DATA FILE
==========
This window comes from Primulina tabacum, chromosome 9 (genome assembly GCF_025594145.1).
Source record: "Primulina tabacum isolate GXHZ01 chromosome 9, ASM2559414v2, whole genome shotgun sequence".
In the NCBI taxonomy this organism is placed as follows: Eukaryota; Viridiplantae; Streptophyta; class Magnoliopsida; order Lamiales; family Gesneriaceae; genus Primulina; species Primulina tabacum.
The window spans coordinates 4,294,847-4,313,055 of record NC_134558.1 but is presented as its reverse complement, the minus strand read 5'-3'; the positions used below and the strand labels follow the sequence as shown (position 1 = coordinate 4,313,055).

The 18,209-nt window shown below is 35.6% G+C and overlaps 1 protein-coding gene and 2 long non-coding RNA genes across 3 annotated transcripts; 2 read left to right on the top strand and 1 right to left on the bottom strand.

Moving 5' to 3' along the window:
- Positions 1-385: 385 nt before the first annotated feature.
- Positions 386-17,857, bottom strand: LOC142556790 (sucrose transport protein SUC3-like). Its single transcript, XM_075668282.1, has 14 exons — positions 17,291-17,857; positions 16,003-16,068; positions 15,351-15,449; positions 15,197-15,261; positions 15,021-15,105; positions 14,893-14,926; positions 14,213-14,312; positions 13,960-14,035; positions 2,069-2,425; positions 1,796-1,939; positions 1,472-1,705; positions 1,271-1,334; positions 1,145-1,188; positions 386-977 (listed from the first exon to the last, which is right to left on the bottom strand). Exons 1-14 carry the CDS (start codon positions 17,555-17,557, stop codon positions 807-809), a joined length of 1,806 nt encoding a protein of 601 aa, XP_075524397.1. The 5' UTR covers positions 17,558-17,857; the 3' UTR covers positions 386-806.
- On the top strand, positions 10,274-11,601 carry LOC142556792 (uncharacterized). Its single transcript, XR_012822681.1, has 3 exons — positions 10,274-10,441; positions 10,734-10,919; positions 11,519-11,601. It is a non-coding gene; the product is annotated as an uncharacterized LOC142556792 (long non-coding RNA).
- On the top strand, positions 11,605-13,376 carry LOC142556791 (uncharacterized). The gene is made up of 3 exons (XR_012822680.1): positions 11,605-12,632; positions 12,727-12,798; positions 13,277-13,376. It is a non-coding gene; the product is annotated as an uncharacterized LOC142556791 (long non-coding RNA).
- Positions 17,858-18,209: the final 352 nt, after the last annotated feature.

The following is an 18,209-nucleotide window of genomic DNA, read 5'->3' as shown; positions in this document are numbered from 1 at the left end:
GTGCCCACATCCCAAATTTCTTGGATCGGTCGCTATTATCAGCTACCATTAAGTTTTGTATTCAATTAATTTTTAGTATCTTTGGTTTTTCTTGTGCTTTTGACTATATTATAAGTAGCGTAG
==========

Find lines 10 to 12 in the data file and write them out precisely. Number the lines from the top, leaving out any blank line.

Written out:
- On the top strand, positions 11,605-13,376 carry LOC142556791 (uncharacterized). The gene is made up of 3 exons (XR_012822680.1): positions 11,605-12,632; positions 12,727-12,798; positions 13,277-13,376. It is a non-coding gene; the product is annotated as an uncharacterized LOC142556791 (long non-coding RNA).
- Positions 17,858-18,209: the final 352 nt, after the last annotated feature.

The following is an 18,209-nucleotide window of genomic DNA, read 5'->3' as shown; positions in this document are numbered from 1 at the left end: